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Help Deter Identity Theft By Freezing Your Credit

It’s gotten easier to protect your credit information. Time to finally do it

Credit card in frozen block of ice

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En español |  Placing a freeze on your credit data is one of the most effective ways to prevent identity thieves from using your info to steal. I recently went through this process and am here to guide you. Expect it to take 10 minutes of computer time per each adult in your household. Here’s how to do it. (You can also do this over the phone, but it’ll take longer.)

Step 1 - Gather Social Security numbers, birth dates and past addresses for each adult. Be familiar with recent borrowing. (You may be asked, for instance, about your mortgage balance.)

Step 3 - On your own computer at home, go to one of the three main credit bureaus’ websites (below). If you’re asked to create an account, write down your username and password.

 

Step 5 - You’ll receive or create a personal ID number. Add it to your folder, along with the account-holder name, username and password. You’ll need all this to unfreeze your account.

Step 2 - Grab a physical file folder and label the folder “Credit Bureau Security Freeze.” You will need to store important information in this folder in case you ever want to unfreeze your credit.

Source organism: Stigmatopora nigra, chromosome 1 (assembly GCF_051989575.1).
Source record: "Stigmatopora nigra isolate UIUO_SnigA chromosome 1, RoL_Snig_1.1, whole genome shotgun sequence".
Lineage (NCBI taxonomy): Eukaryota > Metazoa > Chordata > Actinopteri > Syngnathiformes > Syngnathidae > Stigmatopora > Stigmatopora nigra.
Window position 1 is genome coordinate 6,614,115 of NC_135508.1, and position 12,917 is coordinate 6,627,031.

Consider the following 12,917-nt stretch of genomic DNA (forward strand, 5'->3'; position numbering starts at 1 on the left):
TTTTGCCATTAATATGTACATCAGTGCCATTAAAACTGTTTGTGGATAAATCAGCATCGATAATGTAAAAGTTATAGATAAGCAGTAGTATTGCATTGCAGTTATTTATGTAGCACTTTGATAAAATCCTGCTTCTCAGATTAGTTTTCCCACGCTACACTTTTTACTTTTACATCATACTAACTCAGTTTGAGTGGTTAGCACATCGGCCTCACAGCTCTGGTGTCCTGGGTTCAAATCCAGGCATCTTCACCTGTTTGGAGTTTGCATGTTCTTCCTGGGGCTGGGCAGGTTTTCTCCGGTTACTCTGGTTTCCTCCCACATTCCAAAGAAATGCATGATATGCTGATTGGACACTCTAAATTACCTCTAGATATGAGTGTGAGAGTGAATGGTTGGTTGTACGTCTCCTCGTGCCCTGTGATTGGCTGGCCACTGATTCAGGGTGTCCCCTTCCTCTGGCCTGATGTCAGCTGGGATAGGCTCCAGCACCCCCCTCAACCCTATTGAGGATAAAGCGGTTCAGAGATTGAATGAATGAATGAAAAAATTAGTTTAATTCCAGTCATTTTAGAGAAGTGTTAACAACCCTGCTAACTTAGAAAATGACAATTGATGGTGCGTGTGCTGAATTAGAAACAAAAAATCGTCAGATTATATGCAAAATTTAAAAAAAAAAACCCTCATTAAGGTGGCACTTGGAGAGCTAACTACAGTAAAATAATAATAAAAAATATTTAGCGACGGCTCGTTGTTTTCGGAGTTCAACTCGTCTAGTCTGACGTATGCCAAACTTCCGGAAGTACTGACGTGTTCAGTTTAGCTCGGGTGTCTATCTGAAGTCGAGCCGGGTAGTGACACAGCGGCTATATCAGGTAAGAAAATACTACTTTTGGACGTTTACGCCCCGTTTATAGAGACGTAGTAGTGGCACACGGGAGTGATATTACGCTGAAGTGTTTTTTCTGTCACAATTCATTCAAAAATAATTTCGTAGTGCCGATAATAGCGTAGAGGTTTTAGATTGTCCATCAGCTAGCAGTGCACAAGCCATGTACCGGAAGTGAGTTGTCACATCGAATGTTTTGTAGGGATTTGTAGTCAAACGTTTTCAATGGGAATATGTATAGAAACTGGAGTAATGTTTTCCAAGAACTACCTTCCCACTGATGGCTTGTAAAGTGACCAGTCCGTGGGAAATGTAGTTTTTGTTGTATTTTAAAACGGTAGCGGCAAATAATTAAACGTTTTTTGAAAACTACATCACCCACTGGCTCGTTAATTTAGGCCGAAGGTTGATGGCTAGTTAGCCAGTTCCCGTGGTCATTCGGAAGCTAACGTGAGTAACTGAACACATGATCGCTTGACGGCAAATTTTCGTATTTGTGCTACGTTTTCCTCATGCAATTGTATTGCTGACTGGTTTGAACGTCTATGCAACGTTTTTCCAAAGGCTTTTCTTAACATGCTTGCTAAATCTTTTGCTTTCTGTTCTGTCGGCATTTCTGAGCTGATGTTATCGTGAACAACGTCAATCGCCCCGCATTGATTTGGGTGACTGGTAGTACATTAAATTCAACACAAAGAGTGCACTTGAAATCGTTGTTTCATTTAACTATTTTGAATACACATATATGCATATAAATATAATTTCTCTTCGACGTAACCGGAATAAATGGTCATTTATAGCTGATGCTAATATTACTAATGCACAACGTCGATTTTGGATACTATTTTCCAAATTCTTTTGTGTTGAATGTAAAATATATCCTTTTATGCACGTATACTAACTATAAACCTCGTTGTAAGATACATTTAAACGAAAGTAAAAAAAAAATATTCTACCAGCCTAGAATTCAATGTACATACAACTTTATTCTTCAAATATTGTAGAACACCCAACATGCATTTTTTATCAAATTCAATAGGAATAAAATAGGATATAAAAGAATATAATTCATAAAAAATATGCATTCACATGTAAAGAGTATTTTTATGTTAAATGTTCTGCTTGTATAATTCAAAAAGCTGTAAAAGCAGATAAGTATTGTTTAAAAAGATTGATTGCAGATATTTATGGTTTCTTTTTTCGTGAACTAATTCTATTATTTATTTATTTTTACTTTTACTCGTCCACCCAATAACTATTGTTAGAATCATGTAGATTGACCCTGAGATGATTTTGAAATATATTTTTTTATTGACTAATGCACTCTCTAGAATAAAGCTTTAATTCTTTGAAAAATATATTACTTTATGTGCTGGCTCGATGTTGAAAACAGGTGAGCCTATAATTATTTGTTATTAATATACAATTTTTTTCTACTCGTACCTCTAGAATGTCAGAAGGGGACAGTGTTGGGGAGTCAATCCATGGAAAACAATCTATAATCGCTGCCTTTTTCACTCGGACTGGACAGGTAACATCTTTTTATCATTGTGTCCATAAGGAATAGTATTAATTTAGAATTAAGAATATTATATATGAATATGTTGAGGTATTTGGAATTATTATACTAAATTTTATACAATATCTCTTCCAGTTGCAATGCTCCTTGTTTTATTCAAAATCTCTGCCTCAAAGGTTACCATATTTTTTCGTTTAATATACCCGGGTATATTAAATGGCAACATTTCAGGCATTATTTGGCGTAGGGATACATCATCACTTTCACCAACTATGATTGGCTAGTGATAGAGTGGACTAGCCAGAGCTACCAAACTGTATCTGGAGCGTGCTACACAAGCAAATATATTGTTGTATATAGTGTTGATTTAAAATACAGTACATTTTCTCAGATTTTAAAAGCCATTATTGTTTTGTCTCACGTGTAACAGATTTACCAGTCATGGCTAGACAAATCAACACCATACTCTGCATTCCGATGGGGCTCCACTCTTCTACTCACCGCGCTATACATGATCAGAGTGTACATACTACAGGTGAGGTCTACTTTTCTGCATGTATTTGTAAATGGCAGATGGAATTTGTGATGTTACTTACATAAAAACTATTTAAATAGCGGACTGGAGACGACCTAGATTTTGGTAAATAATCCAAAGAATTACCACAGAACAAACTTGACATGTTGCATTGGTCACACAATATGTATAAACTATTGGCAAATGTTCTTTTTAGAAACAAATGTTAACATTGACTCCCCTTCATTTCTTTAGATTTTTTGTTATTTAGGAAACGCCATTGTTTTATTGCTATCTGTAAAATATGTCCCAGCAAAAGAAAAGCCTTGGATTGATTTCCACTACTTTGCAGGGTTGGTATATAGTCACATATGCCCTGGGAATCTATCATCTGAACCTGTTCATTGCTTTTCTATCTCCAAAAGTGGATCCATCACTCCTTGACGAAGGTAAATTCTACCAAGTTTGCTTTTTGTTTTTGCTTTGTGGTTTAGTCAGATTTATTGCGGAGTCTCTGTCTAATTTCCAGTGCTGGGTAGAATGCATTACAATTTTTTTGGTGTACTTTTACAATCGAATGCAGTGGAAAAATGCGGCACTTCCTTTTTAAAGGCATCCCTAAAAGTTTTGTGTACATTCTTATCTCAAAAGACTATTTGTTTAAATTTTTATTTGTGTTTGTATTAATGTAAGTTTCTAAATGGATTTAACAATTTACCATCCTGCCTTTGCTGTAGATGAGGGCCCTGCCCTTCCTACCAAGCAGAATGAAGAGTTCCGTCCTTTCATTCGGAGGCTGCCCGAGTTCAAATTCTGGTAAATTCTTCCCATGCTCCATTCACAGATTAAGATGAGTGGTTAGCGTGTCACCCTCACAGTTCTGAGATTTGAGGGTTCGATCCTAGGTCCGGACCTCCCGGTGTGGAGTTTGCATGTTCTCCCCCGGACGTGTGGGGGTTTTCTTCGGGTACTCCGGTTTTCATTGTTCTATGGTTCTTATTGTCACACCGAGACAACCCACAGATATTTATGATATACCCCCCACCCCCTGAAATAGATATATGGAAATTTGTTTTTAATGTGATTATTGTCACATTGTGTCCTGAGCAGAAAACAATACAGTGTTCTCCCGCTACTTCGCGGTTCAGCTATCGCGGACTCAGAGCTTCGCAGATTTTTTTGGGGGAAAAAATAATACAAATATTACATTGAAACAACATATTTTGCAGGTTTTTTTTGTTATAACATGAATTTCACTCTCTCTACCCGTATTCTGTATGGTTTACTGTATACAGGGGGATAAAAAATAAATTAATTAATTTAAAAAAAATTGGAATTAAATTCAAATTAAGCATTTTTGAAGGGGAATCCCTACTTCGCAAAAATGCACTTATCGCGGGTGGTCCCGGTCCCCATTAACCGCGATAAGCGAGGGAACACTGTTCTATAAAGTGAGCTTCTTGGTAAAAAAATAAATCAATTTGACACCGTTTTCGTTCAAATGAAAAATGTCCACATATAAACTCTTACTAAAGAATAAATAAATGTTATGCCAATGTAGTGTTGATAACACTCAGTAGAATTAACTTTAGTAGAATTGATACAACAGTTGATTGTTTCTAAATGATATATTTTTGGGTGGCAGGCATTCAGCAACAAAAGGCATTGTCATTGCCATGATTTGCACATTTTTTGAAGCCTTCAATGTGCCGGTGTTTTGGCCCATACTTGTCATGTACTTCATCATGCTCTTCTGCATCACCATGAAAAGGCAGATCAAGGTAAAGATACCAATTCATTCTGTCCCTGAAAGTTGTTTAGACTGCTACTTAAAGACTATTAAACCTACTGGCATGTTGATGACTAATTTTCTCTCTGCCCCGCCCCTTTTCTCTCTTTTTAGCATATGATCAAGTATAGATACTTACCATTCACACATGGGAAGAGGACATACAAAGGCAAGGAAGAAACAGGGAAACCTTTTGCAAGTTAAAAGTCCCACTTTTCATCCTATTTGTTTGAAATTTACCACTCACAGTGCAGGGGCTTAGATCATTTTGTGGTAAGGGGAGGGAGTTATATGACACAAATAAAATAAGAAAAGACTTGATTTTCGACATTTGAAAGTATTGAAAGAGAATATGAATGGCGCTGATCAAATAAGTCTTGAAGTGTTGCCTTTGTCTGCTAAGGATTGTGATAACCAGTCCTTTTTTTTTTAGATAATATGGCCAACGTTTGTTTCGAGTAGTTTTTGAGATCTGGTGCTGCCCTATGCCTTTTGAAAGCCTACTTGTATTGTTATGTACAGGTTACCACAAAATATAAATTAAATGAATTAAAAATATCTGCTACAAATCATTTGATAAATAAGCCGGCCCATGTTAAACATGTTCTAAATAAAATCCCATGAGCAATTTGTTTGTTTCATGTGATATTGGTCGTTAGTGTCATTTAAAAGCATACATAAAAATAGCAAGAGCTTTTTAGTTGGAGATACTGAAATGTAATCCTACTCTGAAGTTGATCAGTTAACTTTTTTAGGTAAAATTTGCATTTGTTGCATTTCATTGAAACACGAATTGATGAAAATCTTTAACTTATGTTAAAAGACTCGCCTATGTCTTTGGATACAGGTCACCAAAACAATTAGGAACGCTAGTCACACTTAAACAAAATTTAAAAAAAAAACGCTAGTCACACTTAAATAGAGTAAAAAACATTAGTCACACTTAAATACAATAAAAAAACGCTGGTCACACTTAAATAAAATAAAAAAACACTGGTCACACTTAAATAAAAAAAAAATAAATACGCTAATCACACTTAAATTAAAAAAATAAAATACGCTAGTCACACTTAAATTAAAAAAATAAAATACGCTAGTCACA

Step 4 - To verify your identity, the site will ask for your past and present addresses (and maybe other personal info). Then you can request your freeze. As of Sept. 21, all credit freezes will be free thanks to a new federal law (previously, some states permitted fees to be charged for freezes)

Step 6 - Repeat for the next adult in your household. Then proceed the same way with the next two credit bureaus. When done, put your folder in a secure place. (Mine is in a safe.)

REACHING THE CREDIT BUREAUS

Equifax: www.freeze.equifax.com; 800-685-1111 (in New York state: 800-349-9960)

Experian: experian.com/freeze/center.html; 888-397-3742

TransUnion: transunion.com/securityfreeze; 888-909-8872


Editor’s note: This article has been updated to reflect a new federal law prohibiting fees for credit freezes.

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